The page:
What Can We Learn About the Effects of Food Stamps on Obesity in the Presence of Misreporting?

21 Pages Posted: 15 Apr 2020

See all articles by Lorenzo Almada

Lorenzo Almada

Columbia University

Ian M. McCarthy

Emory University - Department of Economics

Rusty Tchernis

Georgia State University - Department of Economics; National Bureau of Economic Research (NBER); IZA Institute of Labor Economics

Multiple version iconThere are 3 versions of this paper

Date Written: July 2016

Abstract

There is an increasing perception among policy makers that food stamp benefits contribute positively to adult obesity rates. We show that these results are heavily dependent on one's assumptions regarding the accuracy of reported food stamp participation. When allowing for misreporting, we find no evidence that Supplemental Nutrition Assistance Program participation significantly increases the probability of being obese or overweight among adults. Our results also highlight the inherent bias and inconsistency of common point estimates when ignoring misreporting, with treatment effects from instrumental variable methods exceeding the nonparametric upper bounds by over 200% in some cases.

Keywords: Adult obesity, Food Stamps, SNAP, misreporting, treatment effects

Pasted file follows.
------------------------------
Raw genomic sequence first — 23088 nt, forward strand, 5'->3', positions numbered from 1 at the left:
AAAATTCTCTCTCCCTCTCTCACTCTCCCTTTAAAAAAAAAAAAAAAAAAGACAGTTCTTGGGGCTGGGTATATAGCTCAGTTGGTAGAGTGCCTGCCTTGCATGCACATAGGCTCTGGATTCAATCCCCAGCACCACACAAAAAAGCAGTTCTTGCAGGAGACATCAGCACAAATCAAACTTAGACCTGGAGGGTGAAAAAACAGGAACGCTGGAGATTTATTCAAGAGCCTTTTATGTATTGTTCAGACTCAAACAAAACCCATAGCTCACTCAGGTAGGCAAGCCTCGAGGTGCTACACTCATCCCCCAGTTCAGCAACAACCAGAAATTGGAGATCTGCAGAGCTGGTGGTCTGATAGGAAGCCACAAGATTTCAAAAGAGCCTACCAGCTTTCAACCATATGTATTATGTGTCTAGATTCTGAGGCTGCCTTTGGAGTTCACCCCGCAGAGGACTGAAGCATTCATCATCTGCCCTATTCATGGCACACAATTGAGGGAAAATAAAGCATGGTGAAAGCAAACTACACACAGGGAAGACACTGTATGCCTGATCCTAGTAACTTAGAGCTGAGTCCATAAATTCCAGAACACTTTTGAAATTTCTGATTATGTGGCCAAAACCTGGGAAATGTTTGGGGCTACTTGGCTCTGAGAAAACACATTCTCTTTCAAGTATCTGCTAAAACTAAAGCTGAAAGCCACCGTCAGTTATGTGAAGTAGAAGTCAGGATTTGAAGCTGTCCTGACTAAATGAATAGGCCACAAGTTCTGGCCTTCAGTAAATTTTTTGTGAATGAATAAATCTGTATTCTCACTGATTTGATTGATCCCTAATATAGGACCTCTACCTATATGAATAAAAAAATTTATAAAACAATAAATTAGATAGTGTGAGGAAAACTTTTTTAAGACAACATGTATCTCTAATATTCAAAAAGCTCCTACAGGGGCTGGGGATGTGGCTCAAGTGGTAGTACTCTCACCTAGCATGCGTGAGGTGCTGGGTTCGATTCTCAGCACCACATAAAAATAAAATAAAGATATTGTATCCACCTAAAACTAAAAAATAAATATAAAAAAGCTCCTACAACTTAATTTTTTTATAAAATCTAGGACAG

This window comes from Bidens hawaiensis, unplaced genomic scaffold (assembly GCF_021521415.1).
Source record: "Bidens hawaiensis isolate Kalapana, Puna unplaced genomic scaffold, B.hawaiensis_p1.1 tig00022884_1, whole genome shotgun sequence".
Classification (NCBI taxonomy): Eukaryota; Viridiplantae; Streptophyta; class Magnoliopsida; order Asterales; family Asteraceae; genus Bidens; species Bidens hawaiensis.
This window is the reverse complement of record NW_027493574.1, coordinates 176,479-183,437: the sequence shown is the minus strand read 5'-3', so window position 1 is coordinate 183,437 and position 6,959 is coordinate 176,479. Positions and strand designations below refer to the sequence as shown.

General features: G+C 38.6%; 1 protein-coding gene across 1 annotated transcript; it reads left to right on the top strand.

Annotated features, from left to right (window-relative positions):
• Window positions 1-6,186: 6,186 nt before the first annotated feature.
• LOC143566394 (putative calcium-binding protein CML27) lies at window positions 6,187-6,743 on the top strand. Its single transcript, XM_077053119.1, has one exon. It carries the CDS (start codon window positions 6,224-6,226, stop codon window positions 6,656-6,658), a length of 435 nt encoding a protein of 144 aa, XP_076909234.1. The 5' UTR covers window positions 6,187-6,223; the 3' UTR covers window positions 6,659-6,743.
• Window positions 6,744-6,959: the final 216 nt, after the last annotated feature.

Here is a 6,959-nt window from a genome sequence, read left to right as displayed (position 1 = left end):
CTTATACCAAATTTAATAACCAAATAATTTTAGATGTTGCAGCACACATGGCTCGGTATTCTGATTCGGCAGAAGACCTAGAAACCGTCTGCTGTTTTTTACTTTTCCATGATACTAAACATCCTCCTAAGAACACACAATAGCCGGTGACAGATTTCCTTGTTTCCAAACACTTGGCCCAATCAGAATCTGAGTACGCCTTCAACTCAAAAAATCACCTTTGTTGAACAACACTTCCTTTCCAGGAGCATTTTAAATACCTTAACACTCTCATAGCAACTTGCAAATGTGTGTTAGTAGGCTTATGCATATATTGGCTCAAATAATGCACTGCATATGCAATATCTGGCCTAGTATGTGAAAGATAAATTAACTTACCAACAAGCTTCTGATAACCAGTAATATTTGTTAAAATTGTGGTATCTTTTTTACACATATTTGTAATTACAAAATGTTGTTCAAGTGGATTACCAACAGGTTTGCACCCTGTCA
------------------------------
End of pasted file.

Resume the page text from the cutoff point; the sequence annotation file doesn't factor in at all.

Suggested Citation

Almada, Lorenzo and McCarthy, Ian M. and Tchernis, Rusty, What Can We Learn About the Effects of Food Stamps on Obesity in the Presence of Misreporting? (July 2016). American Journal of Agricultural Economics, Vol. 98, Issue 4, pp. 997-1017, 2016, Available at SSRN: https://ssrn.com/abstract=3575975 or http://dx.doi.org/10.1093/ajae/aaw017

Lorenzo Almada (Contact Author)

Columbia University

3022 Broadway
New York, NY 10027
United States

Ian M. McCarthy

Emory University - Department of Economics ( email )

1602 Fishburne Drive
Atlanta, GA 30322
United States

Rusty Tchernis

Georgia State University - Department of Economics ( email )

P.O. Box 3992
Atlanta, GA 30302-3992
United States

HOME PAGE: http://www2.gsu.edu/~ecort

National Bureau of Economic Research (NBER)

1050 Massachusetts Avenue
Cambridge, MA 02138
United States

IZA Institute of Labor Economics ( email )

P.O. Box 7240
Bonn, D-53072
Germany

Do you have a job opening that you would like to promote on SSRN?

Paper statistics

Downloads
0
Abstract Views
49
PlumX Metrics